Try showing a couple of silly or funny phrases that contain the different R sounds. Even better if they’re tongue twisters! The idea isn’t that the student understands and pronounces the phrase perfectly straight away, rather, that it just gets them thinking about the R sounds and saying them out loud.
You could also show some words and say them out loud in both British and American accents and get the students to identify which is American. It’s a simple but effective way to exercise the part of the brain responsible for language learning.
Some other warmers you can try:
Particularly good for the R sound as the minimal pairs R+L and R+W pose a problem for some students.
Everyone’s favorite vocabulary game! I honestly haven’t met a student that doesn’t like stop. It’s challenging and deep down we’re all competitive.
Put similar words into groups of three or more, with one sound being different but similar.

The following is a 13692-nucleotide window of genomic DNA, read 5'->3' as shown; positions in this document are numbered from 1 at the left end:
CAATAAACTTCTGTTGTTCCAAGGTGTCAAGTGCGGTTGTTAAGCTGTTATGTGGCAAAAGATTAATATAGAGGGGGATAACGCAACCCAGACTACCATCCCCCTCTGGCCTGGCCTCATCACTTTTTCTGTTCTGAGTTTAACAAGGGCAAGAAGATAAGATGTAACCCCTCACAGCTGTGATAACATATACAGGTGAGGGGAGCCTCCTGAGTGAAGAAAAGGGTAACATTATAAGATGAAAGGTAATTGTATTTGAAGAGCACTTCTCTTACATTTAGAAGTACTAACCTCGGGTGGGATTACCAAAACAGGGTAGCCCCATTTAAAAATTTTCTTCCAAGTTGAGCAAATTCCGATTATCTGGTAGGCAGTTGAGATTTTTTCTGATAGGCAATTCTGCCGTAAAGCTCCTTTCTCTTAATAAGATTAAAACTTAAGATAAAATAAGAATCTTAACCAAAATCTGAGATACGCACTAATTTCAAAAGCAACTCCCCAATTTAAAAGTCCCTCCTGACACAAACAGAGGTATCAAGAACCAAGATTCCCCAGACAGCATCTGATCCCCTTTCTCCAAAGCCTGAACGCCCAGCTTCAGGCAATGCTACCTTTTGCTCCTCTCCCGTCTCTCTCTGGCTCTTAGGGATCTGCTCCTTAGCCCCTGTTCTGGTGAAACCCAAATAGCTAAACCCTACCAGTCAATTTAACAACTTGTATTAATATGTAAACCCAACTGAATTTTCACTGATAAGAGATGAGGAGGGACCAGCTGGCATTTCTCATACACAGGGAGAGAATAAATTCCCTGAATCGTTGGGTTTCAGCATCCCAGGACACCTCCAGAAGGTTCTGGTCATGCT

Ask the students individually to read through the word groups and pick which words have different sounds. Alternatively, ask them to discuss the groups of words with a partner and decide which one is odd.
For more warmer ideas, check out this FluentU article on 10 ESL activities to teach perfect pronunciation and get mouths moving.
Study: explain the three types of R and its eight sounds
It’s beneficial to get the students thinking about the three types of R and its eight sound variants from the start, starting with Initial R.
Be careful not to over-explain with images and diagrams here. You don’t want to give your student the chance to overthink and become confused.
The focus here is on comprehension of the target language.
The main points to cover here are:
- A vowel always follows initial R.
- It’s almost certainly not pronounced as it is in their native language.